Sitzungszimmer (Meeting room) Rectorate, 1040 Vienna, Karlsplatz 13, Staircase 2, 1st floor (Room Number AA0106)
Have you ever had your creative idea rejected because it does not fit? Did you ever experience coming up with a brilliant solution to a complex problem, only to be told that the solution will not work? Did you ever see others' ideas being rejected, not because they were not good but because they did not fit into existing settings? Then we want to hear from you!
Many of our most serious societal challenges – climate change, aging populations, polarization – will require creative and radical solutions. In fact, many of us might already have designed such solutions through design thinking, brainstorming, and other creative processes. But often, when such creative solutions are presented, they are immediately rejected because they don’t fit the existing world, the infrastructure. Yes, your idea is excellent but impossible to implement!
Often, the problem lies in the infrastructure. Infrastructures develop over years and decades, and become harder to change as they get older. An infrastructure of gas stations will make it impossible to come up with a creative climate-friendly transportation solution. A forty-year-old IT platform will make it impossible to transform an organization digitally with new and better solutions. The problem can also lie with the creative solution. The solution may not be as brilliant as we think. It might not be sustainable because of a faulty business model. It might have severe side effects.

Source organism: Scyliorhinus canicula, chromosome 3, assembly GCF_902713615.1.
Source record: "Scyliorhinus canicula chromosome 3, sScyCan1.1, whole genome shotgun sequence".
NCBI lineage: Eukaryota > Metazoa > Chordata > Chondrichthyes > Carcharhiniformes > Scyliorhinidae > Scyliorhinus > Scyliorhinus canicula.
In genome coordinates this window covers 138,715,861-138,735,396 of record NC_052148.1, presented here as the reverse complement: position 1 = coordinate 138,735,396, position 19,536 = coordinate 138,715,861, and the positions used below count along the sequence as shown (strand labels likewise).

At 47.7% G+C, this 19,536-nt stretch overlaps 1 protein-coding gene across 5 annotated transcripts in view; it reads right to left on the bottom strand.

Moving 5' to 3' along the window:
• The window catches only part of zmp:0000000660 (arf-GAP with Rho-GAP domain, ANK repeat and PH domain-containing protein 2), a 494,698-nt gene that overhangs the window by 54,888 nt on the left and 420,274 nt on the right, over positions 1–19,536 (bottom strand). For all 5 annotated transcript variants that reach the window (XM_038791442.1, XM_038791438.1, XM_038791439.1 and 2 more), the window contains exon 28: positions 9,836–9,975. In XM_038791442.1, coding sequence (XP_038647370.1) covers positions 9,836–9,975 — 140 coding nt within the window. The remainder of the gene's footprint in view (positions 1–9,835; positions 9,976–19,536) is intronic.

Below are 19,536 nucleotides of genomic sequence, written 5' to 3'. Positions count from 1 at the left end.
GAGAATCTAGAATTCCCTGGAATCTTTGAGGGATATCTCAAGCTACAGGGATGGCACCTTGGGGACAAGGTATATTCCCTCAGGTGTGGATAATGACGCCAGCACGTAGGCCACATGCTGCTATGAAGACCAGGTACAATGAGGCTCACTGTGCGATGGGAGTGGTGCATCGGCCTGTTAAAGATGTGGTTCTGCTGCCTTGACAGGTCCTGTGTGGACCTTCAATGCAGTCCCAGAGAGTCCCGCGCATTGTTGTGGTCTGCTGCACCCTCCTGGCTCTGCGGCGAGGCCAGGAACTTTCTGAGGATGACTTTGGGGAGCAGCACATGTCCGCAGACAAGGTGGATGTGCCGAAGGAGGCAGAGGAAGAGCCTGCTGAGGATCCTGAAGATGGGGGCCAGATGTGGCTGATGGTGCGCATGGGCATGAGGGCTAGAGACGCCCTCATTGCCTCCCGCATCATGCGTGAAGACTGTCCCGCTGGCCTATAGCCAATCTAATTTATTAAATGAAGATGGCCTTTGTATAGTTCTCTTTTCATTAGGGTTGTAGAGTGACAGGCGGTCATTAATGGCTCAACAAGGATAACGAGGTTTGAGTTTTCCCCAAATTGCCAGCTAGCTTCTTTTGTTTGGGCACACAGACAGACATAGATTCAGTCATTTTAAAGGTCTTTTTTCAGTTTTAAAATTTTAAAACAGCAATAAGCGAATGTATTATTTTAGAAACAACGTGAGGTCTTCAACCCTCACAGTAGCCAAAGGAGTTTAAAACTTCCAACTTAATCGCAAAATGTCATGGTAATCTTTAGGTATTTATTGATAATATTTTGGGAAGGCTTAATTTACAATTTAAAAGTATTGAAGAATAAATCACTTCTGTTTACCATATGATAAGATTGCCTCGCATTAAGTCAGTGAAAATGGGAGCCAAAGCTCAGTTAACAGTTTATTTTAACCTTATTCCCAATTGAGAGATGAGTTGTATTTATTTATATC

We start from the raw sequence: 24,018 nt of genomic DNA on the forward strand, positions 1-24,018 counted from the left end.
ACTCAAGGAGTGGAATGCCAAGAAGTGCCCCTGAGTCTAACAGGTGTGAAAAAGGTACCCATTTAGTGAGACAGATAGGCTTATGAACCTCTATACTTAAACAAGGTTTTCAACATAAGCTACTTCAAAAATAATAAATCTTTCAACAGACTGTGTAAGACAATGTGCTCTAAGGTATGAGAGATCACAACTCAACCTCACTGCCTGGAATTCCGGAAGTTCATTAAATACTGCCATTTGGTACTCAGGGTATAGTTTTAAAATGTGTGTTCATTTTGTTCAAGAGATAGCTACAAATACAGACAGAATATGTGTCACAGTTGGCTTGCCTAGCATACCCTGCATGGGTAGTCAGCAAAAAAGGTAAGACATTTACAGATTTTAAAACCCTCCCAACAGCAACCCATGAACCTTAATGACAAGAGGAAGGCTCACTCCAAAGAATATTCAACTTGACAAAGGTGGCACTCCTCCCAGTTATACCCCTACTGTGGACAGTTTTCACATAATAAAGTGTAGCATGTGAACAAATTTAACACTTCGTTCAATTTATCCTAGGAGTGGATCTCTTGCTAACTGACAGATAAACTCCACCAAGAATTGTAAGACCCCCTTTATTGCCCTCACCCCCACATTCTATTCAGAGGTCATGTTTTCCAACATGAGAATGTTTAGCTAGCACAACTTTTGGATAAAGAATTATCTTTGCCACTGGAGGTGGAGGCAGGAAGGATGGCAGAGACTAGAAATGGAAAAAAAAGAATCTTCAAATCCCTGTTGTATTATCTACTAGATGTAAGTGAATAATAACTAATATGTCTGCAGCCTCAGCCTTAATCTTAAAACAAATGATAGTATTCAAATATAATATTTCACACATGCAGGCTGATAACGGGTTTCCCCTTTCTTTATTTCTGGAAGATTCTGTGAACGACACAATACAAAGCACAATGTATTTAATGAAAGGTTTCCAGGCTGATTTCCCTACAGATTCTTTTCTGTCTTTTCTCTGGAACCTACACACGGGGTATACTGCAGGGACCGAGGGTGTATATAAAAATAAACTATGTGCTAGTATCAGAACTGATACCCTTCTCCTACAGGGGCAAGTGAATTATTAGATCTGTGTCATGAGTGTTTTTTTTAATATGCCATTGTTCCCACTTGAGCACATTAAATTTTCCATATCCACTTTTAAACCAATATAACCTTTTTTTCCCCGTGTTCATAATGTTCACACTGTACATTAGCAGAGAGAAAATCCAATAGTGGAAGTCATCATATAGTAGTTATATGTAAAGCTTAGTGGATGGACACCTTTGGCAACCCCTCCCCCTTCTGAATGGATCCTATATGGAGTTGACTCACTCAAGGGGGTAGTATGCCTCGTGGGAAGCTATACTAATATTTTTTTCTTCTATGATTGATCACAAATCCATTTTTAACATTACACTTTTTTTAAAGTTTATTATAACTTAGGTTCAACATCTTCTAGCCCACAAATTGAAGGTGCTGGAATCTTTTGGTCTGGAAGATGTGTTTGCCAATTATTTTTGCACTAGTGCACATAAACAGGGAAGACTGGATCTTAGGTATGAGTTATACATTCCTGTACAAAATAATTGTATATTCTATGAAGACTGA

So, how do we use creativity to improve our infrastructures and solve big problems? This is the question we ask in this one-day seminar. The interactive seminar consists of short presentations and group discussions. The outcome of the seminar will be a list of lessons learned and an agenda for future collaborative research.
The workshop is structured as a day event. It will consist of diverse activities, with an emphasis on in-depth conversations and community building.
Hilda Tellioğlu is an associate professor and head of Artifact-based Computing & User Research (ACUR) Unit at the TU Wien at the Faculty of Informatics, chair of EUSSET, and scientific director of Center for Technology and Society of the TU Wien.
Monica Divitini is Monica Divitini is Professor in Cooperation Technologies at IDI-NTNU since 2002. She holds a PhD in Computer Science from Aalborg University, Denmark.
Babak Farshchian has been working as an associate processor at IDI since August 2018. Before that he worked as researcher and research manager at SINTEF Digital. Before that he was for seven years researcher and project manager at Teleor R&D.
Feel welcome to join our seminar! To register, simply send us an email with your name and contact information: firstname.lastname@example.org
Registration deadline: Friday November 24 2023